Gabrielle Bisset

Sunday, January 22, 2012

Researching The Romance

I read a bunch of books in my genres over the holidays, and while some of them were pretty good, the main issue a few had was that they didn't do their research into the many facets of their story.  It should go without saying that historical romances require research, but that doesn't seem to always be the case. And paranormals and contemporaries require some kind of research too.

Other countries' histories and cultures are far different than the United States'.  Particularly, our social structure is quite fluid and has been for the most part of our history, so someone from the lower classes could conceivably be with someone from the upper classes, even in our earlier days.  This is not the case of England in centuries past.  A woman of the nobility would never be with someone who is employed as a house servant in any capacity, except for stolen, secret moments.  A man who held no title would not be an appropriate suitor for a lady.  This is a huge research mistake.

I admit historical gaffes may be easier for me to see because I have a background in the subject, but a mistake on that level makes me think amateur.  For me, research is one of the most enjoyable parts of writing, but again, this may be because of my background.  I spent a good portion of Saturday making sure my details were correct concerning the Battle of the Somme.  And what is that doing in my erotic paranormal romance, Blood Betrayed?  A lot and not much at all. 

The main character, Saint, and his brother Teagan were made vampires by their sires Kir and Vasilije on the battlefield after the British attack on the German lines in the Battle of the Somme, which began on July 1, 1916.  As is my habit, I researched everything from what the battlefield looked like, to the division the Irish brothers would have belonged to (the Ulster 36th Division), to the towns around the river.  This takes time, and if you aren't interested in the First World War, it can get quite dreary.  I'm a fan of that time period, so for me it was quite enthralling.

I won't include much of what I learned in my research, but it will flavor Saint's past and give readers more subtle clues to who he is.  So readers won't get to know all that I know about the Battle of the Somme, but they will know how it felt for him to lie there for hours as he waited to die alongside his injured younger brother, who he'd promised his mother he'd look after.  They'll get a sense of what it was like to listen to others dying around him and then be offered the chance for a new life by two strangers who appear out of the night air.  In the end, the Battle of the Somme will be just one episode in a long life for Saint, but the scene's symbolic value will be quite important to understanding who he is and why he behaves as he does.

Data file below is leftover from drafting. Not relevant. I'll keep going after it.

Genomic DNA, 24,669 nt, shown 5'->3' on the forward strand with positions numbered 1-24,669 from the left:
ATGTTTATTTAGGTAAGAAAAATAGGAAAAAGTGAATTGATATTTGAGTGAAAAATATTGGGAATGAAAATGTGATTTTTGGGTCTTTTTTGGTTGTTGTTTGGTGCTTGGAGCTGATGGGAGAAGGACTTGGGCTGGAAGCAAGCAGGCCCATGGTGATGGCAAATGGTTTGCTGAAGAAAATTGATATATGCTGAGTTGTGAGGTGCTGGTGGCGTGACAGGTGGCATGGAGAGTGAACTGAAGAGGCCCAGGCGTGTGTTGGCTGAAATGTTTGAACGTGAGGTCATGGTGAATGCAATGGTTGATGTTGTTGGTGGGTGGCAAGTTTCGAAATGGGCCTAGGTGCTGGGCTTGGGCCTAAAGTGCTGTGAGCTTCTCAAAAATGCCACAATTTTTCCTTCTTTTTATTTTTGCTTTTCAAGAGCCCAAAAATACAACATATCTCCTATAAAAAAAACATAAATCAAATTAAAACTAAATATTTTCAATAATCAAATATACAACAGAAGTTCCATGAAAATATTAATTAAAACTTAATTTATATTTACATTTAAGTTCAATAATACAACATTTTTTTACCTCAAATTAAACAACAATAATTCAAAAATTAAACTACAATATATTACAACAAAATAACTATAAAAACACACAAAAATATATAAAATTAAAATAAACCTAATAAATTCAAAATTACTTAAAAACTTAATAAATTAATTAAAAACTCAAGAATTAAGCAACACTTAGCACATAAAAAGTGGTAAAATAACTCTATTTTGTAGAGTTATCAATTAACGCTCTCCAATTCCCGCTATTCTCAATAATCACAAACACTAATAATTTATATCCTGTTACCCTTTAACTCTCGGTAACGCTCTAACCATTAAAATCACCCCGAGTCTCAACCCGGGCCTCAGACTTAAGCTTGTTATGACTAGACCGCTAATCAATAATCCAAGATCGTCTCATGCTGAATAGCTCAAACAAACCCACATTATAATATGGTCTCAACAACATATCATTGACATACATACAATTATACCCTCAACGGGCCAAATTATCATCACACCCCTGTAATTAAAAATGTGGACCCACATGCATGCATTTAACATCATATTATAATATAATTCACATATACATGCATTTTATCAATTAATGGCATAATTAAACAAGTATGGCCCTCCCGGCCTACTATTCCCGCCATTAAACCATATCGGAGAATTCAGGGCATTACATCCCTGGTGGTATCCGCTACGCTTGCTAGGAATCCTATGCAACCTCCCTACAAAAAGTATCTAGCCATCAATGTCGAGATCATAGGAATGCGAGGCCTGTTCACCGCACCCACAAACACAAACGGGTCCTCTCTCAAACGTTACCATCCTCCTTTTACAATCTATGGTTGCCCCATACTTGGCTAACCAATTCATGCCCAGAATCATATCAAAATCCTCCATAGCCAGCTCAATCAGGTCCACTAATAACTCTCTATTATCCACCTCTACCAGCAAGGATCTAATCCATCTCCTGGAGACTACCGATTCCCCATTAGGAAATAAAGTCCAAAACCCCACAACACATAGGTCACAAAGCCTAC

No matter what type of romance I write, research into the various facets of the characters' pasts, the locations of the setting, the clothes of the time, and especially the social mores are steps in the process that can't be missed.  When they're missed or done incorrectly, the result is a story that strikes out when it could have hit it out of the park. (Sorry for the baseball reference, but I just heard it's 5 weeks until pitchers and catchers report to Spring Training! Happy, warmer days!)


Komal said...

Great advice, Gabrielle! Research definitely seems to be an important part of historical fiction. I think the little details are just as important.

Steph from said...

I am a research freak. I just read and reviewed If Walls Could Talk by Lucy WOrsley and if you like history and historical romance it is an amazing book. But, even the Smithsonian makes mistakes like showing rounded corners on playing cards too early at an exhibit! (Oh the horror-i wrote a museum presentation on card playing in colonial New England).

People overlook details. I don't know why. And, not just in historical. One popular YA series taking place where I live is so off and uses real place names so I wonder if she had a map of Portland, OR instead.
Fangs, Wands and Fairy Dust

Gabrielle said...

Thanks for stopping over, Komal. As an author, I agree, the details MUST be correct. From the social customs to the clothes, everything matters in a story, especially historicals.

Hi Steph! Thanks for stopping over and friending on FB. I'm crazy about the research too. It's not easy, though. That's why they say "The Devil's in the details." :)

Megan@Riverina Romantics said...

I have to agree about the details. To see a major mistake about historical facts definitely screams amateur to me as well. I'm not sure if I would catch those mistakes though. I'd be more apt at catching some social more mistakes. However, the argument can be made that these stories are fiction and therefore it is imaginable that a lady would fall for a servant. Maybe run off and start a new life together. Who knows?

Steph makes a good point though. If you are using facts, current ones that everybody knows - some of us aren't history buffs lol - then it ticks me off. One of my favorite authors - one of yours too Gabrielle - uses upstate NY as a setting in her stories. A lot of times she she refers to a highway that's a few miles away from me. I want to scream when it says the highway runs all the way to NYC when it doesn't.

Gabrielle said...

I know the author you mean, Megan. LOL The problem with saying people might not recognize the error is that historical fiction requires the history to be correct. If it's not, then they better include flying ships and other steampunk stuff. :) Authors are supposed to be more knowledgeable than readers. If they aren't, then why pay them for their work?

Megan@Riverina Romantics said...

LOL. Steampunk stuff? Too funny!